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Hannes Minnaar Performing Shostakovich, Beethoven and More

01-03-2023 | By Rushton Paul | Issue 125

I've written before about the recordings of pianist Hannes Minnaar (see HERE and HERE). I'm writing now to share with you a new solo piano recording of the Shostakovich 24 Preludes (a marvel), an earlier recording of piano works inspired by Bach, and a scrumptious complete cycle of the Beethoven Piano Concertos with Jan Willem de Vriend and the Netherlands Symphony Orchestra. These are all performances deserving our attention.

Shostakovich 24 Preludes and Fugues, Op. 87 - Hannes Minnaar. Challenge Classics. Northstar Recordings 2022 (DXD) HERE

After Bach's Goldberg Variations, which won him worldwide honors (including a Diapason d'Or) (my review HERE), Hannes Minnaar confronts what has become a "classic" of the 20th century repertoire: Shostakovich's Preludes and Fugues, composed in 1951. And we are the beneficiaries of yet another wonderful performance by a gifted artist. Shostakovich's Preludes and Fugues (1950-51) present immense challenges of focus and empathic community with the composer's intentions. Minnaar's flexibility of touch, his facile transitions between tension and tranquility, his natural finesse in phrasing and articulation, all combine to make these compelling performances. He convincingly pours forth a kaleidoscope of color in a continuing flow of pure brilliance. And it all sounds effortless. What moves these performances to yet a higher level is Minnaar's lack of any affectation—he plays it straight, there is no gratuitous flamboyance. What a joy.

The excellent recording by Bert van der Wolf is similarly "played straight." What we get is a very natural sounding capture of the piano in a real acoustic setting. No spotlighting, microphones suitably placed to capture the full timbre and resonance of the piano, and an acoustically very suitable venue with the Muziekcentrum van de Omroep, MCO-1, Hilversum.

Recording session setup in the Muziekcentrum van de Omroep, MCO-1, Hilversum. The bottom photo shows Hannes Minnaar (right) with piano technician Charles Rademaker. Note that the additional microphones on stands with grey and red panels are for the multi-channel immersive surround sound release that is additionally available. I'm listening to the stereo DXD release.

Beethoven Piano Concertos (Volumes 1, 2, 3), Hannes Minnaar, Jan Willem de Vriend, Netherlands Symphony Orchestra. Challenge Classics. Northstar Recordings 2015, 2017 (DXD) HERE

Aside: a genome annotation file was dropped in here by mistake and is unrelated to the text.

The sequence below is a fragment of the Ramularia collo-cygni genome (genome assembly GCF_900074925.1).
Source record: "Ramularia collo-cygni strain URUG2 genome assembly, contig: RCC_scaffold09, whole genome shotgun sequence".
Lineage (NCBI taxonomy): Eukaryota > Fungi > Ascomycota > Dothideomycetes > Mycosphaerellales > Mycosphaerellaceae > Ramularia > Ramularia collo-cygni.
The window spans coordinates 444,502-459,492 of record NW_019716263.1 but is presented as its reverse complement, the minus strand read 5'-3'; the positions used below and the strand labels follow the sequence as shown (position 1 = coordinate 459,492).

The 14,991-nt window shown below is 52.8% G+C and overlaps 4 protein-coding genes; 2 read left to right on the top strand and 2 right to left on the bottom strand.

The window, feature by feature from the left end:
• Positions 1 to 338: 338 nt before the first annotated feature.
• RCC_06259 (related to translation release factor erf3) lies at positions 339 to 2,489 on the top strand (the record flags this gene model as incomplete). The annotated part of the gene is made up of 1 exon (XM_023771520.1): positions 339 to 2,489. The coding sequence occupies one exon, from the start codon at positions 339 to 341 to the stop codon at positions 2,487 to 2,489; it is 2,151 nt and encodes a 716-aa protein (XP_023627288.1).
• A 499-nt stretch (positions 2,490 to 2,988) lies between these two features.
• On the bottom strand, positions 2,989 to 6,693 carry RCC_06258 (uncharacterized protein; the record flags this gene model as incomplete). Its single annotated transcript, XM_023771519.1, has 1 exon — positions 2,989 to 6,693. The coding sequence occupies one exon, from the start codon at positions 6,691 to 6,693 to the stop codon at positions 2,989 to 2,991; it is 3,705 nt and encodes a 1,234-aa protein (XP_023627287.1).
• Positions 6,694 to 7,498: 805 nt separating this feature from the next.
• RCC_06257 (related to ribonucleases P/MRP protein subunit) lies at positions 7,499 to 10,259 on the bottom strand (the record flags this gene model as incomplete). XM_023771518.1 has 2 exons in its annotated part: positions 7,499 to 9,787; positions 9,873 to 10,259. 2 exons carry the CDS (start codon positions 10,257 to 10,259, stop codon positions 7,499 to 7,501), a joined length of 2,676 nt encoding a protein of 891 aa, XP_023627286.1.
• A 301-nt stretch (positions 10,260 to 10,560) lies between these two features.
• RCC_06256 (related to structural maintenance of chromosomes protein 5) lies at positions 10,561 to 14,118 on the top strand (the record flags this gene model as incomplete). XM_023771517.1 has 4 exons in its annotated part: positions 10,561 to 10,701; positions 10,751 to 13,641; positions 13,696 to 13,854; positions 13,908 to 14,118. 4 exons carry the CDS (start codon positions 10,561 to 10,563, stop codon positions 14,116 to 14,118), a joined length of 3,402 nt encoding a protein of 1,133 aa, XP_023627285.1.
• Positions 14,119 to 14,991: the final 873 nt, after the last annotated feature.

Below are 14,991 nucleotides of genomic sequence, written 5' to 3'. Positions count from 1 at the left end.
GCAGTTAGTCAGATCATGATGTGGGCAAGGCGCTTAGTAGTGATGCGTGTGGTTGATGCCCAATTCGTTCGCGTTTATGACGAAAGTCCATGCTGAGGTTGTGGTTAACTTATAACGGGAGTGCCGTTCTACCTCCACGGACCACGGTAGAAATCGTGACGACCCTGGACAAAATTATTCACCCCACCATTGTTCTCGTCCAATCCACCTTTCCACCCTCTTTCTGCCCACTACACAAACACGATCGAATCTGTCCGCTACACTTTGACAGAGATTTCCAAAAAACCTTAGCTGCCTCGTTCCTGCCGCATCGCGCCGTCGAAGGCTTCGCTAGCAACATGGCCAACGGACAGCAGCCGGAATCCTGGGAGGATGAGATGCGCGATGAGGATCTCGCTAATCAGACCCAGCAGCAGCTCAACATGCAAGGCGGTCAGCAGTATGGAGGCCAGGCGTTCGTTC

Coming off an exceptional cycle of the complete Beethoven Piano Trios with the Baerle Trio (review here), it seems natural that Hannes Minnaar would wish to pursue the challenge of the complete Beethoven Piano Concertos. But moving from chamber music to soloist in an orchestral performance is not a transition made lightly. But for Hannes Minnaar, it is a transition and resulting set of performances that is unalloyed success. Of course, having an superb partner in conductor Jan Willem de Vriend certainly improves one's odds of success.

Minnaar's and de Vriend's approach to these concertos is to, largely, meet Beethoven in his own space and time circa 1795-1809 when these concertos were composed. Yes, they are using modern instruments, but their entire aesthetic is aligned to the period. Minnaar's Steinway & Sons concert grand has been tuned to the adapted historical Kirnberger II tuning, according to the booklet. No more information is provided, but this likely means a move to meantone tuning. The effect is to give the piano a warmer, somewhat softer, tone. Certainly not the brilliant (call attention to me!) tone so often heard today. 

And Jan Willem de Vriend has worked with the Netherlands Symphony Orchestra long enough as of the date of these recordings to rub off some of the tendency to use lots of vibrato and to introduce the use of natural brass, giving distinctive color. De Vriend's background is in music of the Baroque and Classical periods serving as the artistic director of the Combattimento Consort Amsterdam from 1982 – 2013 and performing lesser known operas by Gassmann, Rameau, Heinchen and Haydn, as well as familiar operas by such composers as Monteverdi, Handel, and Mozart. Let us say that he comes with strong sensibilities around historically informed performance practice.